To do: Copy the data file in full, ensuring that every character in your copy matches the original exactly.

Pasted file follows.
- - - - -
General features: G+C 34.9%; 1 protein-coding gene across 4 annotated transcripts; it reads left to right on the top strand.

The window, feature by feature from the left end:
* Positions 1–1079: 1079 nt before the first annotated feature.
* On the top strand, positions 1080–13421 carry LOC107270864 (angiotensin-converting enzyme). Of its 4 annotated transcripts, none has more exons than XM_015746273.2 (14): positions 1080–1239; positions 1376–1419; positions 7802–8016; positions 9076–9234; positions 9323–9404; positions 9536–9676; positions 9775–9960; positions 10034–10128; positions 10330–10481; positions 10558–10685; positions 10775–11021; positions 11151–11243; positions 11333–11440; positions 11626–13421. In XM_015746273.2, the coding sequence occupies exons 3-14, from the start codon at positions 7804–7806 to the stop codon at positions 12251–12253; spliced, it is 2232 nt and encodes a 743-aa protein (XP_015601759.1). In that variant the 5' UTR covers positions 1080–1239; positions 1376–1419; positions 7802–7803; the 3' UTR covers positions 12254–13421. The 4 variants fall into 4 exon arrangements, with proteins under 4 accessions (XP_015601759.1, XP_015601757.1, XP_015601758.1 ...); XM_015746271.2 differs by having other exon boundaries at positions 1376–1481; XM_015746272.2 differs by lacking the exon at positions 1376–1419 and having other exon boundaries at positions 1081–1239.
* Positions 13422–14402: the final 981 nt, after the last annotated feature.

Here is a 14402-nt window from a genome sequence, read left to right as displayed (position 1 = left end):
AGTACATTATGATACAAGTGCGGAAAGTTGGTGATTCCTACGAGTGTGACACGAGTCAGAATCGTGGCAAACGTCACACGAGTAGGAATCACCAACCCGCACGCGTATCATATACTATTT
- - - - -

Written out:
General features: G+C 34.9%; 1 protein-coding gene across 4 annotated transcripts; it reads left to right on the top strand.

The window, feature by feature from the left end:
* Positions 1–1079: 1079 nt before the first annotated feature.
* On the top strand, positions 1080–13421 carry LOC107270864 (angiotensin-converting enzyme). Of its 4 annotated transcripts, none has more exons than XM_015746273.2 (14): positions 1080–1239; positions 1376–1419; positions 7802–8016; positions 9076–9234; positions 9323–9404; positions 9536–9676; positions 9775–9960; positions 10034–10128; positions 10330–10481; positions 10558–10685; positions 10775–11021; positions 11151–11243; positions 11333–11440; positions 11626–13421. In XM_015746273.2, the coding sequence occupies exons 3-14, from the start codon at positions 7804–7806 to the stop codon at positions 12251–12253; spliced, it is 2232 nt and encodes a 743-aa protein (XP_015601759.1). In that variant the 5' UTR covers positions 1080–1239; positions 1376–1419; positions 7802–7803; the 3' UTR covers positions 12254–13421. The 4 variants fall into 4 exon arrangements, with proteins under 4 accessions (XP_015601759.1, XP_015601757.1, XP_015601758.1 ...); XM_015746271.2 differs by having other exon boundaries at positions 1376–1481; XM_015746272.2 differs by lacking the exon at positions 1376–1419 and having other exon boundaries at positions 1081–1239.
* Positions 13422–14402: the final 981 nt, after the last annotated feature.

Here is a 14402-nt window from a genome sequence, read left to right as displayed (position 1 = left end):
AGTACATTATGATACAAGTGCGGAAAGTTGGTGATTCCTACGAGTGTGACACGAGTCAGAATCGTGGCAAACGTCACACGAGTAGGAATCACCAACCCGCACGCGTATCATATACTATTT